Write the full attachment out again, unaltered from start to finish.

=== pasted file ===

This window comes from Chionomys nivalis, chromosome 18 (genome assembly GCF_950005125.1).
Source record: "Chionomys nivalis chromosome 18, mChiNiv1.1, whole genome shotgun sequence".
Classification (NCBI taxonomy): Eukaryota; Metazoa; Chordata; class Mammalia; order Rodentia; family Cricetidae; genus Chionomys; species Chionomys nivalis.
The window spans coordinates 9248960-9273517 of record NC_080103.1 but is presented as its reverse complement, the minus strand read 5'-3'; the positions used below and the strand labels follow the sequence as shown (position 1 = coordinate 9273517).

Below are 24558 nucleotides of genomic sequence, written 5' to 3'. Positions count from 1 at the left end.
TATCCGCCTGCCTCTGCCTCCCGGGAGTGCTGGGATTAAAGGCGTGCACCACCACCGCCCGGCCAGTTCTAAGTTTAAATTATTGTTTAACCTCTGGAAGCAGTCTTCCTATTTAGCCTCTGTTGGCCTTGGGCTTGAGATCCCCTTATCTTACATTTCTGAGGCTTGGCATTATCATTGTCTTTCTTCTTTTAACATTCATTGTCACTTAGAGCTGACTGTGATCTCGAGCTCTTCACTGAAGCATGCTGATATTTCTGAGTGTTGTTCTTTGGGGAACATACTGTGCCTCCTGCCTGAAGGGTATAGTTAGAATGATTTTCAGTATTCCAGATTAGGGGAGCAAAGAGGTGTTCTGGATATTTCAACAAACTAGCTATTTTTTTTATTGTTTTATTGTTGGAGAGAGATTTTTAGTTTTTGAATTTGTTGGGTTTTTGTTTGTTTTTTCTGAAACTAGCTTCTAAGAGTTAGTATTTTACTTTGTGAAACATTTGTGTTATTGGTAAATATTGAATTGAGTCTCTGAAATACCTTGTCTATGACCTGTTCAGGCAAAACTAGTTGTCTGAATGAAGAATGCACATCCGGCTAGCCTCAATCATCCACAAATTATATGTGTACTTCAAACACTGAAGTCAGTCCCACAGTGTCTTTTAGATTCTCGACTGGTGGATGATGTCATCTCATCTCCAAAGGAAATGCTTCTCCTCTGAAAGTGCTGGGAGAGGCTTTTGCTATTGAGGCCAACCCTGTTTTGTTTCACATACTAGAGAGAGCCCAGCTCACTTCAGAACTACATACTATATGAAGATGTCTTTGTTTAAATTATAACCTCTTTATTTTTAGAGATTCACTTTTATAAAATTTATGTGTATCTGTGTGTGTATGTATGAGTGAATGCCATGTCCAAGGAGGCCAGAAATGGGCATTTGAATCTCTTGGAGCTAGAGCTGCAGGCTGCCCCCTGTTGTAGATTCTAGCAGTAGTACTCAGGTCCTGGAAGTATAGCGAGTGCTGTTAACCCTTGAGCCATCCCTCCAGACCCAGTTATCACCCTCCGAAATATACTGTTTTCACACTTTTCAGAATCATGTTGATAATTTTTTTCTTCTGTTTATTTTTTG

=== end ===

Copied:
This window comes from Chionomys nivalis, chromosome 18 (genome assembly GCF_950005125.1).
Source record: "Chionomys nivalis chromosome 18, mChiNiv1.1, whole genome shotgun sequence".
Classification (NCBI taxonomy): Eukaryota; Metazoa; Chordata; class Mammalia; order Rodentia; family Cricetidae; genus Chionomys; species Chionomys nivalis.
The window spans coordinates 9248960-9273517 of record NC_080103.1 but is presented as its reverse complement, the minus strand read 5'-3'; the positions used below and the strand labels follow the sequence as shown (position 1 = coordinate 9273517).

Below are 24558 nucleotides of genomic sequence, written 5' to 3'. Positions count from 1 at the left end.
TATCCGCCTGCCTCTGCCTCCCGGGAGTGCTGGGATTAAAGGCGTGCACCACCACCGCCCGGCCAGTTCTAAGTTTAAATTATTGTTTAACCTCTGGAAGCAGTCTTCCTATTTAGCCTCTGTTGGCCTTGGGCTTGAGATCCCCTTATCTTACATTTCTGAGGCTTGGCATTATCATTGTCTTTCTTCTTTTAACATTCATTGTCACTTAGAGCTGACTGTGATCTCGAGCTCTTCACTGAAGCATGCTGATATTTCTGAGTGTTGTTCTTTGGGGAACATACTGTGCCTCCTGCCTGAAGGGTATAGTTAGAATGATTTTCAGTATTCCAGATTAGGGGAGCAAAGAGGTGTTCTGGATATTTCAACAAACTAGCTATTTTTTTTATTGTTTTATTGTTGGAGAGAGATTTTTAGTTTTTGAATTTGTTGGGTTTTTGTTTGTTTTTTCTGAAACTAGCTTCTAAGAGTTAGTATTTTACTTTGTGAAACATTTGTGTTATTGGTAAATATTGAATTGAGTCTCTGAAATACCTTGTCTATGACCTGTTCAGGCAAAACTAGTTGTCTGAATGAAGAATGCACATCCGGCTAGCCTCAATCATCCACAAATTATATGTGTACTTCAAACACTGAAGTCAGTCCCACAGTGTCTTTTAGATTCTCGACTGGTGGATGATGTCATCTCATCTCCAAAGGAAATGCTTCTCCTCTGAAAGTGCTGGGAGAGGCTTTTGCTATTGAGGCCAACCCTGTTTTGTTTCACATACTAGAGAGAGCCCAGCTCACTTCAGAACTACATACTATATGAAGATGTCTTTGTTTAAATTATAACCTCTTTATTTTTAGAGATTCACTTTTATAAAATTTATGTGTATCTGTGTGTGTATGTATGAGTGAATGCCATGTCCAAGGAGGCCAGAAATGGGCATTTGAATCTCTTGGAGCTAGAGCTGCAGGCTGCCCCCTGTTGTAGATTCTAGCAGTAGTACTCAGGTCCTGGAAGTATAGCGAGTGCTGTTAACCCTTGAGCCATCCCTCCAGACCCAGTTATCACCCTCCGAAATATACTGTTTTCACACTTTTCAGAATCATGTTGATAATTTTTTTCTTCTGTTTATTTTTTG